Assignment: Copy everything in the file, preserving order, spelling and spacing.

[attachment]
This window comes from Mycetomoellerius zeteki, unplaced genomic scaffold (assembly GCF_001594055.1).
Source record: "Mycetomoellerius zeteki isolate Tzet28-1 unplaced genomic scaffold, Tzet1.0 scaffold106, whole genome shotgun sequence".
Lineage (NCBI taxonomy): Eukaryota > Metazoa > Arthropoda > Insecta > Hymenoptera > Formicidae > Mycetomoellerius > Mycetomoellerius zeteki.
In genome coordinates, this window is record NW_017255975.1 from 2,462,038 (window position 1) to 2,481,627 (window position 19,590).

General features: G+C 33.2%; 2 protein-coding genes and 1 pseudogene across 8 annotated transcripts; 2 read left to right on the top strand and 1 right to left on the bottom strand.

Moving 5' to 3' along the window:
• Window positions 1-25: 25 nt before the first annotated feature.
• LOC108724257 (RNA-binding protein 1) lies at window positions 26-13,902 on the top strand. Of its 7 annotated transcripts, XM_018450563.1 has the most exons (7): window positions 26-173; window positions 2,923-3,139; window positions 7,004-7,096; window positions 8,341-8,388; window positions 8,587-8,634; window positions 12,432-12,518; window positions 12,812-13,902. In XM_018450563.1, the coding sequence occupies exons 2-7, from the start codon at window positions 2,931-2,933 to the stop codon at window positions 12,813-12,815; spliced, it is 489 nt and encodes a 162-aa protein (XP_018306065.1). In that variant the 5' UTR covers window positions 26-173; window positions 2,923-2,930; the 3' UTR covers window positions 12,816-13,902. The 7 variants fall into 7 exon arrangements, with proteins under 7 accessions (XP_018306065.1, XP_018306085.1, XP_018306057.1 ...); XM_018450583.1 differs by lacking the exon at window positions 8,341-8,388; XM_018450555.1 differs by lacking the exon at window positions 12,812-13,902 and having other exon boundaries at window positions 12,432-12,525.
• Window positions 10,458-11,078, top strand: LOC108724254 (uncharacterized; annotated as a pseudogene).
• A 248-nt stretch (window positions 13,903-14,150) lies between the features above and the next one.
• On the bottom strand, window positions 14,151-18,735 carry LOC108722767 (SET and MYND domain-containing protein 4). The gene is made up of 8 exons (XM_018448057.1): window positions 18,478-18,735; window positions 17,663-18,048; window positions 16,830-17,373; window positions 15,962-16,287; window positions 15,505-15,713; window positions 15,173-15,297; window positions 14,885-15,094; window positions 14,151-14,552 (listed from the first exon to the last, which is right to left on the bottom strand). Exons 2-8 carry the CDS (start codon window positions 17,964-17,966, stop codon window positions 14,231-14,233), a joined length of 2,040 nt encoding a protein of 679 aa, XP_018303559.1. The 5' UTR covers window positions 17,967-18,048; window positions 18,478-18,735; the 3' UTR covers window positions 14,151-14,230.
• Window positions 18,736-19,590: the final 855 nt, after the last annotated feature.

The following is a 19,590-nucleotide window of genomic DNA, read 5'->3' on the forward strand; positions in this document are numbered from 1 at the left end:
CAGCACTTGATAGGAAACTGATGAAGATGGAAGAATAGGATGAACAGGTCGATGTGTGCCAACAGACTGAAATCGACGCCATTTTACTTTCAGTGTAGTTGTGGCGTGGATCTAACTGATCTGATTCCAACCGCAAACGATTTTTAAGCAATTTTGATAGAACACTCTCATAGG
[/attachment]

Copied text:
This window comes from Mycetomoellerius zeteki, unplaced genomic scaffold (assembly GCF_001594055.1).
Source record: "Mycetomoellerius zeteki isolate Tzet28-1 unplaced genomic scaffold, Tzet1.0 scaffold106, whole genome shotgun sequence".
Lineage (NCBI taxonomy): Eukaryota > Metazoa > Arthropoda > Insecta > Hymenoptera > Formicidae > Mycetomoellerius > Mycetomoellerius zeteki.
In genome coordinates, this window is record NW_017255975.1 from 2,462,038 (window position 1) to 2,481,627 (window position 19,590).

General features: G+C 33.2%; 2 protein-coding genes and 1 pseudogene across 8 annotated transcripts; 2 read left to right on the top strand and 1 right to left on the bottom strand.

Moving 5' to 3' along the window:
• Window positions 1-25: 25 nt before the first annotated feature.
• LOC108724257 (RNA-binding protein 1) lies at window positions 26-13,902 on the top strand. Of its 7 annotated transcripts, XM_018450563.1 has the most exons (7): window positions 26-173; window positions 2,923-3,139; window positions 7,004-7,096; window positions 8,341-8,388; window positions 8,587-8,634; window positions 12,432-12,518; window positions 12,812-13,902. In XM_018450563.1, the coding sequence occupies exons 2-7, from the start codon at window positions 2,931-2,933 to the stop codon at window positions 12,813-12,815; spliced, it is 489 nt and encodes a 162-aa protein (XP_018306065.1). In that variant the 5' UTR covers window positions 26-173; window positions 2,923-2,930; the 3' UTR covers window positions 12,816-13,902. The 7 variants fall into 7 exon arrangements, with proteins under 7 accessions (XP_018306065.1, XP_018306085.1, XP_018306057.1 ...); XM_018450583.1 differs by lacking the exon at window positions 8,341-8,388; XM_018450555.1 differs by lacking the exon at window positions 12,812-13,902 and having other exon boundaries at window positions 12,432-12,525.
• Window positions 10,458-11,078, top strand: LOC108724254 (uncharacterized; annotated as a pseudogene).
• A 248-nt stretch (window positions 13,903-14,150) lies between the features above and the next one.
• On the bottom strand, window positions 14,151-18,735 carry LOC108722767 (SET and MYND domain-containing protein 4). The gene is made up of 8 exons (XM_018448057.1): window positions 18,478-18,735; window positions 17,663-18,048; window positions 16,830-17,373; window positions 15,962-16,287; window positions 15,505-15,713; window positions 15,173-15,297; window positions 14,885-15,094; window positions 14,151-14,552 (listed from the first exon to the last, which is right to left on the bottom strand). Exons 2-8 carry the CDS (start codon window positions 17,964-17,966, stop codon window positions 14,231-14,233), a joined length of 2,040 nt encoding a protein of 679 aa, XP_018303559.1. The 5' UTR covers window positions 17,967-18,048; window positions 18,478-18,735; the 3' UTR covers window positions 14,151-14,230.
• Window positions 18,736-19,590: the final 855 nt, after the last annotated feature.

The following is a 19,590-nucleotide window of genomic DNA, read 5'->3' on the forward strand; positions in this document are numbered from 1 at the left end:
CAGCACTTGATAGGAAACTGATGAAGATGGAAGAATAGGATGAACAGGTCGATGTGTGCCAACAGACTGAAATCGACGCCATTTTACTTTCAGTGTAGTTGTGGCGTGGATCTAACTGATCTGATTCCAACCGCAAACGATTTTTAAGCAATTTTGATAGAACACTCTCATAGG